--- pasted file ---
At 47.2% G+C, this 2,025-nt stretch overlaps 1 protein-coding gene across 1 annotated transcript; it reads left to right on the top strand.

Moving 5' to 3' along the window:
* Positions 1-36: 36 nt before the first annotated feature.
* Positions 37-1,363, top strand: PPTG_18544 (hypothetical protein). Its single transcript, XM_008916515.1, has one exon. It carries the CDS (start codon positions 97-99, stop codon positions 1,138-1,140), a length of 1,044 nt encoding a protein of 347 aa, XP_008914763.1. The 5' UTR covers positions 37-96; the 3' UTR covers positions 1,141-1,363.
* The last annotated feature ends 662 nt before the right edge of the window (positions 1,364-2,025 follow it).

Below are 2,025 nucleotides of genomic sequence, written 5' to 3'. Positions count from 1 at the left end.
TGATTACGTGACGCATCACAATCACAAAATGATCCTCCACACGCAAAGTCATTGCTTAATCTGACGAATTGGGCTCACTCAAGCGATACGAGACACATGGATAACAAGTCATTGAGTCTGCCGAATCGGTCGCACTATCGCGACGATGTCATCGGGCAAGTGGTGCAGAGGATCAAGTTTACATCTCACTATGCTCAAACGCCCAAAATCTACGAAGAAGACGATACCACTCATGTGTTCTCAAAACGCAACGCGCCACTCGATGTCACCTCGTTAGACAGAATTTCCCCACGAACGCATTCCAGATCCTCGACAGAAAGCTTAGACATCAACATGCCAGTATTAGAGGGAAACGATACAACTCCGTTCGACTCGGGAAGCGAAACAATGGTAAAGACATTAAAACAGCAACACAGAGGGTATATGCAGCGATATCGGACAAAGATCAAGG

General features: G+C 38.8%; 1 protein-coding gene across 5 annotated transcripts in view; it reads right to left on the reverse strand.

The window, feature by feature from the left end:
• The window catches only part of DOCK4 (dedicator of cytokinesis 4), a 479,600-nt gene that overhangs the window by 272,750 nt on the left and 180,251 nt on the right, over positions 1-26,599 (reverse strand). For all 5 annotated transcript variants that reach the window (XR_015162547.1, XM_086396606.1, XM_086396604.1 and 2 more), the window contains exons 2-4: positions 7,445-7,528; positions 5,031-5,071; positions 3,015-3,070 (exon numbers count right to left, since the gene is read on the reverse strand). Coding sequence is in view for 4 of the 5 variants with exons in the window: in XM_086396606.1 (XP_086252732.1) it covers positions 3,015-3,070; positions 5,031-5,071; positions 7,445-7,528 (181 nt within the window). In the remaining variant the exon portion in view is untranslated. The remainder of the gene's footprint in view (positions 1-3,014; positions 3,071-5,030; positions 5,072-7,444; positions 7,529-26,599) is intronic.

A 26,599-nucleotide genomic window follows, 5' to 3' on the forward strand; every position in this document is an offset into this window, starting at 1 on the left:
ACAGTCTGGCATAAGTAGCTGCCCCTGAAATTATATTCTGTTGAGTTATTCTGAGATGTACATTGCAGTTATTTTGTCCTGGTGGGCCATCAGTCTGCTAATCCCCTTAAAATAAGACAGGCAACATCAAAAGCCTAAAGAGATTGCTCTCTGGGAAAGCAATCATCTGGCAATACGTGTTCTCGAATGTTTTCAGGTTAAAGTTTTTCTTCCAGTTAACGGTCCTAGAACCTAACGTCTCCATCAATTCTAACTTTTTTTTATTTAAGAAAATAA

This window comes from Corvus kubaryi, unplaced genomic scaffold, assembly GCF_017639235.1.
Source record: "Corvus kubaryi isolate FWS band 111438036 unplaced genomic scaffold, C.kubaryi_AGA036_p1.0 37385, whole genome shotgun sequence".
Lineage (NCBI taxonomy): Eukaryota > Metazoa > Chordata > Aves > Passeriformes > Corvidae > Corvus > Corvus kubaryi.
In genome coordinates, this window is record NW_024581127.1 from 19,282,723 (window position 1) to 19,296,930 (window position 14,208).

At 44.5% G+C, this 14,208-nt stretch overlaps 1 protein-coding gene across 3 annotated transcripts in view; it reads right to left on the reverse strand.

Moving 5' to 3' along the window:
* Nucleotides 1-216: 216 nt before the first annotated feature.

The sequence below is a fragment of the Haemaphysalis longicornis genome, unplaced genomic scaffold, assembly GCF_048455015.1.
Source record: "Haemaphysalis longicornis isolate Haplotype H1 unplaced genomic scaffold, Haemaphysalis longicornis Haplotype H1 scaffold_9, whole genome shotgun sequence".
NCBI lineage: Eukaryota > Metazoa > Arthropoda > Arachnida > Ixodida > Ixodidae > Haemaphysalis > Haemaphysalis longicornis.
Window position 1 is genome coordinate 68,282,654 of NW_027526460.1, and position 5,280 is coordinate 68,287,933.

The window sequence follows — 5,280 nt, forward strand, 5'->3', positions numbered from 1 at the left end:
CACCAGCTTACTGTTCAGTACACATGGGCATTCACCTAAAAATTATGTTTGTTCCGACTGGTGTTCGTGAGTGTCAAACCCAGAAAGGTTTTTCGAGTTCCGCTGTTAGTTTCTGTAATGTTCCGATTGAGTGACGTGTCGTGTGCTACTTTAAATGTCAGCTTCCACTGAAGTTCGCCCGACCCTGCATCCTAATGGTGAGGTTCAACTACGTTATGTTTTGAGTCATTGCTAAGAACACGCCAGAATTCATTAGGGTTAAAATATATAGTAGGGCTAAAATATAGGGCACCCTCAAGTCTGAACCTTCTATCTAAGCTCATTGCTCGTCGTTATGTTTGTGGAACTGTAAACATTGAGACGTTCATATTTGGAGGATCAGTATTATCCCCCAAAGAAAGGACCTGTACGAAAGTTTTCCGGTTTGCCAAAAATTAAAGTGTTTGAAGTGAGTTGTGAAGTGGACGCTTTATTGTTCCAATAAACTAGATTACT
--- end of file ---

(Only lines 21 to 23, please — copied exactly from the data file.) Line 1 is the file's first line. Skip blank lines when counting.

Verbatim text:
Source record: "Haemaphysalis longicornis isolate Haplotype H1 unplaced genomic scaffold, Haemaphysalis longicornis Haplotype H1 scaffold_9, whole genome shotgun sequence".
NCBI lineage: Eukaryota > Metazoa > Arthropoda > Arachnida > Ixodida > Ixodidae > Haemaphysalis > Haemaphysalis longicornis.
Window position 1 is genome coordinate 68,282,654 of NW_027526460.1, and position 5,280 is coordinate 68,287,933.